Part 2 of 7
Welcome back to our journey exploring the franchise business model to grow compared to the traditional corporate model. If you haven’t read part 1 please click here.
Here’s a quick update about Parkbench because we’ve grown a lot since that last post.
We’ve had our first profitable month, we’re launching version 2.0 this month, and our mobile app in the spring. We can now launch a new neighbourhood site with a few clicks of the button, but we need to have the systems and people in place to make sure value is provided to our users and clients. Once we finish our growth across Toronto, we want to expand to Vancouver, Boston, New York, and other cities in Ontario.
So, as the decision deadline to franchise starts approaching, we must crystallize our business AND personal goals. We are identifying our key success factors to generate revenue and profit, and then I will have to see if there is a synergistic fit with the franchise business model.
“Personal goals? This is a business decision…isn’t it?”
Definitely not. In fact, when I think about franchising, I think my personal goals and lifestyle will be the reason why I choose to franchise or not. As I said in the Part 1, when you franchise, you’re in the business of selling, training, and managing franchisees, not customers (and in my case, users).
Therefore, the day to day of running a corporation is different than a franchise, and if you don’t like the day to day (of either), then you will NEVER have success in business, and more importantly, enjoyment in life!
For example, if you tend to be autocratic in your management style, you may find franchisees impossible to manage. That’s why the best franchisors are often those with the best communication skills.
The relationship between a franchisor and franchisee is NOT like a boss and employee, which I made the mistake of thinking at first too. The franchisee is not just working for the franchisor and getting paid through profit sharing instead of a salary. It’s more like a landlord and tenant. The franchisee has granted the right to use the trademarks, brand, and operating system of the franchisor for a fixed period of time, as if it were his own.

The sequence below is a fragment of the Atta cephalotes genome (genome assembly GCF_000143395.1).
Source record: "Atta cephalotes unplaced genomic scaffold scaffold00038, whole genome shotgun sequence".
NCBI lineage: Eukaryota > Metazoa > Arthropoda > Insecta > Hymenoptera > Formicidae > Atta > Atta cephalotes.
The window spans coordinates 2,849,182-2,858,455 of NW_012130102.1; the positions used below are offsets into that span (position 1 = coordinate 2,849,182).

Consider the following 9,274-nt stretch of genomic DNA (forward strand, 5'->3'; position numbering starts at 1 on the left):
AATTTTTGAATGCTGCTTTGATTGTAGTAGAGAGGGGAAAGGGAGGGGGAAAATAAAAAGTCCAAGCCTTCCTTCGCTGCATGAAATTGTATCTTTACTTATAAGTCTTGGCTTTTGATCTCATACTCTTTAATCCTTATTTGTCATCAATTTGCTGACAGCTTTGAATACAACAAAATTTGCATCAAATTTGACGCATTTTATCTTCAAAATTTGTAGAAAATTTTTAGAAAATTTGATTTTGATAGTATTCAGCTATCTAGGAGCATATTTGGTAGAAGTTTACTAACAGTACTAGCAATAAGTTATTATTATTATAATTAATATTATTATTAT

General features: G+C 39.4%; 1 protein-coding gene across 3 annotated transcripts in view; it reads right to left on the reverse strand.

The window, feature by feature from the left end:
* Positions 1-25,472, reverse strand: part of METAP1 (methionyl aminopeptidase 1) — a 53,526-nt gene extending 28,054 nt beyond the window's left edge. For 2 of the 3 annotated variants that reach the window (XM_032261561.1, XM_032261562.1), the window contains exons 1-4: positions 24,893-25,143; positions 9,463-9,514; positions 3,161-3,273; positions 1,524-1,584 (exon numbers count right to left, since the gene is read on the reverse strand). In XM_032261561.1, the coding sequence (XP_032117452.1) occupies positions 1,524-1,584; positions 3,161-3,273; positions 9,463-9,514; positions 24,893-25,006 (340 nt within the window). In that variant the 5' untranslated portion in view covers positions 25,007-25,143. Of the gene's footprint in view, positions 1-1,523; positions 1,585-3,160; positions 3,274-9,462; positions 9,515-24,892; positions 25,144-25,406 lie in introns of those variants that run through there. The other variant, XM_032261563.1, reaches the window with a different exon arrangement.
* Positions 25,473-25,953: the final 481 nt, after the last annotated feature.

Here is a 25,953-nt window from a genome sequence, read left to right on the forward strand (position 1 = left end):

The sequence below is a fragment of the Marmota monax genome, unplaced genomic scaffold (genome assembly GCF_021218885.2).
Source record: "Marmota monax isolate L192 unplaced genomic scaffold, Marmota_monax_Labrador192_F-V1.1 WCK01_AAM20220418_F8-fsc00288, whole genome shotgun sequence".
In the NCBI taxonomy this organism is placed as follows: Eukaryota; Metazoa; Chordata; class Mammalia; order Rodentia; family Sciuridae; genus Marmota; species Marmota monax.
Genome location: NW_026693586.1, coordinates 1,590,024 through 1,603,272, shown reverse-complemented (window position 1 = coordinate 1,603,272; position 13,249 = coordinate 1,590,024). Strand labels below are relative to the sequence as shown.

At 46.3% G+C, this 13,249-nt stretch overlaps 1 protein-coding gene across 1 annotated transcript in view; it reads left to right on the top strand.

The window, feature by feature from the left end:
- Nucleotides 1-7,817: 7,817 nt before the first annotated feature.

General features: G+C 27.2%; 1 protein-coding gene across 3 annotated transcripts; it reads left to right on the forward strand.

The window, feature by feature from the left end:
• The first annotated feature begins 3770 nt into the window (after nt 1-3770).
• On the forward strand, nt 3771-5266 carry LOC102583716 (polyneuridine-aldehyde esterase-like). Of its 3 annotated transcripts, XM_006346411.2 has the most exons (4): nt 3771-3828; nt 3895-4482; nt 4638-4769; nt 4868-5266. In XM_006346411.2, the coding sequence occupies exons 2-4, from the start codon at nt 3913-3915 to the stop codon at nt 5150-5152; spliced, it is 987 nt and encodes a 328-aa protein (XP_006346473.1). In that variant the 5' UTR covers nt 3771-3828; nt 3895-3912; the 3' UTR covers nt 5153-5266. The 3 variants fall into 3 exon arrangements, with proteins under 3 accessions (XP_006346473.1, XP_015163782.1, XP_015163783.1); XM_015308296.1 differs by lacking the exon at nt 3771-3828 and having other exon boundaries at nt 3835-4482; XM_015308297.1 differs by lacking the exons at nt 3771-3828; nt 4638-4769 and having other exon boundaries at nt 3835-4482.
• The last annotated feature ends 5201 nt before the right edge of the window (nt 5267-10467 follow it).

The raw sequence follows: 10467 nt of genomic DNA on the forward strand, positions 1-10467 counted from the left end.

I’ll repeat, because this is VERY important: the franchisor is literally giving up control and leaving the franchisee to do what he/she wants.
Your goal as a business is to duplicate a specific user experience as many times as possible. McDonalds is the epitome of successful duplication no matter what country you are in you get the same consistent Big Mac.
The franchise model may not be the right way to duplicate my users experience.
For example, food businesses that rely heavily on a highly regional product, retail concepts located in a one-of-a-kind location or service businesses that rely on a superstar (as opposed to a system) for performance are all difficult to franchise.
If there are hard deadlines to meet in producing your product or service, week in and week out, then the franchise model might not work because you need to be able to watch over and respond to issues, in order to duplicate your user experience. Example: News & Publishers are not franchises.
So when is there a good fit?
When you know that you can pass on your best practices to someone else and they can easily repeat it and create the same experience, then you have a franchise on your hands.
And what’s the most important part in this equation? The people behind the franchises.
The most successful franchises recruit franchisees who naturally are aligned with the values and goals of the franchisor. Because when this happens, it’s like having an army building an empire.
What else makes a franchise a good fit? If your experience involves a local feel and element.
The local connection provided by the franchisee enhances the customer experience and thus the bottom line of the brand. Not only do franchisees know the market intimately, they also usually have established contacts that can help the brand grow quicker.
Some say that you can use the franchise model to grow if you don’t have capital. This is because you can make money upfront from franchisee who then will grow your company, as opposed to spending money to hire people to grow your company.
Although in some cases this may be true, I disagree with this being a reason to use the franchise model because this philosophy doesn’t show alignment with your business and the franchise model. If your business doesn’t have capital to grow, regardless of the model, the bottom line is your business is not ready to grow!
I am one step closer to my decision of making Park Bench a franchise model or not. My next step is to understand if my business is ready to become a franchise in Part 3 of my blog series.
Grant Findlay-Shirras is the CEO of Parkbench.com, a Canadian tech start-up based out of Toronto that is changing the way people and businesses interact within communities. He has almost a decade of experience in leadership, sales, marketing, and health – all fused together. With an Honors Specialization in Sports Management from Western University, and an HBA from the Richard Ivey Business School, business & health are more than just two majors – they are two passions. Since graduating, Grant has been a serial entrepreneur with success in events, fitness, business consulting, and now in technology through ParkBench. Grant is a collegiate athlete (tennis), experienced coach, and just a big boy from BC who lives life on 2 words: passion produces.